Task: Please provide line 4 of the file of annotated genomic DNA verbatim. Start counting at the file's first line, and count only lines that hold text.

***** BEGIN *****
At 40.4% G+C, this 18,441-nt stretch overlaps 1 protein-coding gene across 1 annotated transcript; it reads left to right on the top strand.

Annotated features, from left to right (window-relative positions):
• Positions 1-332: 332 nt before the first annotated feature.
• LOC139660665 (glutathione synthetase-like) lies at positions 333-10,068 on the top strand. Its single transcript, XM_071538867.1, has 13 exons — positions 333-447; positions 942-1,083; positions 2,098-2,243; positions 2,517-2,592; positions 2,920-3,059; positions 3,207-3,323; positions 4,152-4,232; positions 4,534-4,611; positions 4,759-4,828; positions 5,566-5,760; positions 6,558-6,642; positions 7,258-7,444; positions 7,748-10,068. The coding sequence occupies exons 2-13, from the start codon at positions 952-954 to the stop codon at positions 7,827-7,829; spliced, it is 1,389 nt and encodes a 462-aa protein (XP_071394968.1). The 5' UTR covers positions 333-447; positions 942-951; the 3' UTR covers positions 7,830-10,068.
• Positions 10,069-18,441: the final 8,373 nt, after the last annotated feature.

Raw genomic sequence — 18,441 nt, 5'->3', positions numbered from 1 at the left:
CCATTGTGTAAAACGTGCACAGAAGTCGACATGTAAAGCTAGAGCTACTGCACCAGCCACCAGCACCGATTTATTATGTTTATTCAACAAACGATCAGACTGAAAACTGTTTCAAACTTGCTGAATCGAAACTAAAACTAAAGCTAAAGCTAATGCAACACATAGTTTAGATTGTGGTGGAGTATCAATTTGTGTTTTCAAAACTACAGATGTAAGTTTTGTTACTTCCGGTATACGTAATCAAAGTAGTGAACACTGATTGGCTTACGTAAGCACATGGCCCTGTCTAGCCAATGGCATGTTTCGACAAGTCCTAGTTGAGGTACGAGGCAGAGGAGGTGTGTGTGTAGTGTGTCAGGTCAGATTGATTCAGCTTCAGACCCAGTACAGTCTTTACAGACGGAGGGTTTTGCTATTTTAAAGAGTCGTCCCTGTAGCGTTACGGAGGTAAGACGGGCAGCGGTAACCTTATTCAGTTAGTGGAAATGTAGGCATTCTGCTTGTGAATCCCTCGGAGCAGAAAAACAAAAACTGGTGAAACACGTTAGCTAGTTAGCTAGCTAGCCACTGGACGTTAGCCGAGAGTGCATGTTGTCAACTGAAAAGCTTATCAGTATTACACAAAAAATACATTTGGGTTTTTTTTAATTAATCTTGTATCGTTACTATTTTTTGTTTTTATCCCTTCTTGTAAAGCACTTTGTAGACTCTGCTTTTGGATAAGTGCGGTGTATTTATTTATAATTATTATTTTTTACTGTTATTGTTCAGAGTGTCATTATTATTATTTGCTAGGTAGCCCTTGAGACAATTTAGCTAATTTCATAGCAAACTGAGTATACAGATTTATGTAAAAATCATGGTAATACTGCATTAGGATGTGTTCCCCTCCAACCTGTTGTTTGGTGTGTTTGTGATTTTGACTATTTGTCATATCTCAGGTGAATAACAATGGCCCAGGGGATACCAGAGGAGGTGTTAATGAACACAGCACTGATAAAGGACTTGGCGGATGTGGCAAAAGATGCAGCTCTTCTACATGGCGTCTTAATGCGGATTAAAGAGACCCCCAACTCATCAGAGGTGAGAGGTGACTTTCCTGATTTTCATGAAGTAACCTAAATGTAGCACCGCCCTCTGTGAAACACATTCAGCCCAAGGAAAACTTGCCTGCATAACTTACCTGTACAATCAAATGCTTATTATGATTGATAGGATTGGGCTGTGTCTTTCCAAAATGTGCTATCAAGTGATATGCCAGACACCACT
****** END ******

• LOC139660665 (glutathione synthetase-like) lies at positions 333-10,068 on the top strand. Its single transcript, XM_071538867.1, has 13 exons — positions 333-447; positions 942-1,083; positions 2,098-2,243; positions 2,517-2,592; positions 2,920-3,059; positions 3,207-3,323; positions 4,152-4,232; positions 4,534-4,611; positions 4,759-4,828; positions 5,566-5,760; positions 6,558-6,642; positions 7,258-7,444; positions 7,748-10,068. The coding sequence occupies exons 2-13, from the start codon at positions 952-954 to the stop codon at positions 7,827-7,829; spliced, it is 1,389 nt and encodes a 462-aa protein (XP_071394968.1). The 5' UTR covers positions 333-447; positions 942-951; the 3' UTR covers positions 7,830-10,068.